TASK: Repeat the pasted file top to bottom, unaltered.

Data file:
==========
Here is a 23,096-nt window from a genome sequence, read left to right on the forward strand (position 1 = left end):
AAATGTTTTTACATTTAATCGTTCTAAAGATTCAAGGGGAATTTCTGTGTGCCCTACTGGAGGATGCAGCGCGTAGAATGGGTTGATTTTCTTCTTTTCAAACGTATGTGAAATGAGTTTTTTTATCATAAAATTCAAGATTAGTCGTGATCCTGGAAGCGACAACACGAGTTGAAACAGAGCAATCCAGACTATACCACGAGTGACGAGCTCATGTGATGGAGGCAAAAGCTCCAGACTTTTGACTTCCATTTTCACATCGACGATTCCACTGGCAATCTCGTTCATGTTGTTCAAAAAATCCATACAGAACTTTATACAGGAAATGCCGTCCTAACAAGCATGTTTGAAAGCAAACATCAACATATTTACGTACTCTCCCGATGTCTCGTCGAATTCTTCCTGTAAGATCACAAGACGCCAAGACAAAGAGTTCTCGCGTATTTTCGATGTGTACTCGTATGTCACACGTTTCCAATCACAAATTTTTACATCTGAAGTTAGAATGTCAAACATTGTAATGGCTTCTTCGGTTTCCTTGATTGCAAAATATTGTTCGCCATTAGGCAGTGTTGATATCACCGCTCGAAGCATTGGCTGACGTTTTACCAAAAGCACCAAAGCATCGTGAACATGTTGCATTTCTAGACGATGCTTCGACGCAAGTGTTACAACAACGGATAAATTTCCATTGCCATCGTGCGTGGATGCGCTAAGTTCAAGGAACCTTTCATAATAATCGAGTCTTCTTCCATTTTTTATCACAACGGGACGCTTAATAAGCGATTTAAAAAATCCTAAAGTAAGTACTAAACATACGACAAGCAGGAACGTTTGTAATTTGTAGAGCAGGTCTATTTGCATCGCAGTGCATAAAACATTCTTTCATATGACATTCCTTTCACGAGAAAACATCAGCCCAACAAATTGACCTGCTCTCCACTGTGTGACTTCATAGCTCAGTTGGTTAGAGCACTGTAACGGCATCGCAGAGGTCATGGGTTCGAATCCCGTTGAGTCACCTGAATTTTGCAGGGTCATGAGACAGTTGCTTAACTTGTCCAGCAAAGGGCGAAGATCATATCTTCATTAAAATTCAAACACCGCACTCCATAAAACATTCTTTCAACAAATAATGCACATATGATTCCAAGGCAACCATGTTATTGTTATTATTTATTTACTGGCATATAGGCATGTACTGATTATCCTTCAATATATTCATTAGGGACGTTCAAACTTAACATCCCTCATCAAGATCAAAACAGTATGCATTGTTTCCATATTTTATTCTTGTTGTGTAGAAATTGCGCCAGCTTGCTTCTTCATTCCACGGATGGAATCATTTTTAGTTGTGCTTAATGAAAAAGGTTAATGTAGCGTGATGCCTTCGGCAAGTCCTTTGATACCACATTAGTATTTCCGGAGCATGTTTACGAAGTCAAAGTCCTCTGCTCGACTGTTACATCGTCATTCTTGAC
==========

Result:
Here is a 23,096-nt window from a genome sequence, read left to right on the forward strand (position 1 = left end):
AAATGTTTTTACATTTAATCGTTCTAAAGATTCAAGGGGAATTTCTGTGTGCCCTACTGGAGGATGCAGCGCGTAGAATGGGTTGATTTTCTTCTTTTCAAACGTATGTGAAATGAGTTTTTTTATCATAAAATTCAAGATTAGTCGTGATCCTGGAAGCGACAACACGAGTTGAAACAGAGCAATCCAGACTATACCACGAGTGACGAGCTCATGTGATGGAGGCAAAAGCTCCAGACTTTTGACTTCCATTTTCACATCGACGATTCCACTGGCAATCTCGTTCATGTTGTTCAAAAAATCCATACAGAACTTTATACAGGAAATGCCGTCCTAACAAGCATGTTTGAAAGCAAACATCAACATATTTACGTACTCTCCCGATGTCTCGTCGAATTCTTCCTGTAAGATCACAAGACGCCAAGACAAAGAGTTCTCGCGTATTTTCGATGTGTACTCGTATGTCACACGTTTCCAATCACAAATTTTTACATCTGAAGTTAGAATGTCAAACATTGTAATGGCTTCTTCGGTTTCCTTGATTGCAAAATATTGTTCGCCATTAGGCAGTGTTGATATCACCGCTCGAAGCATTGGCTGACGTTTTACCAAAAGCACCAAAGCATCGTGAACATGTTGCATTTCTAGACGATGCTTCGACGCAAGTGTTACAACAACGGATAAATTTCCATTGCCATCGTGCGTGGATGCGCTAAGTTCAAGGAACCTTTCATAATAATCGAGTCTTCTTCCATTTTTTATCACAACGGGACGCTTAATAAGCGATTTAAAAAATCCTAAAGTAAGTACTAAACATACGACAAGCAGGAACGTTTGTAATTTGTAGAGCAGGTCTATTTGCATCGCAGTGCATAAAACATTCTTTCATATGACATTCCTTTCACGAGAAAACATCAGCCCAACAAATTGACCTGCTCTCCACTGTGTGACTTCATAGCTCAGTTGGTTAGAGCACTGTAACGGCATCGCAGAGGTCATGGGTTCGAATCCCGTTGAGTCACCTGAATTTTGCAGGGTCATGAGACAGTTGCTTAACTTGTCCAGCAAAGGGCGAAGATCATATCTTCATTAAAATTCAAACACCGCACTCCATAAAACATTCTTTCAACAAATAATGCACATATGATTCCAAGGCAACCATGTTATTGTTATTATTTATTTACTGGCATATAGGCATGTACTGATTATCCTTCAATATATTCATTAGGGACGTTCAAACTTAACATCCCTCATCAAGATCAAAACAGTATGCATTGTTTCCATATTTTATTCTTGTTGTGTAGAAATTGCGCCAGCTTGCTTCTTCATTCCACGGATGGAATCATTTTTAGTTGTGCTTAATGAAAAAGGTTAATGTAGCGTGATGCCTTCGGCAAGTCCTTTGATACCACATTAGTATTTCCGGAGCATGTTTACGAAGTCAAAGTCCTCTGCTCGACTGTTACATCGTCATTCTTGAC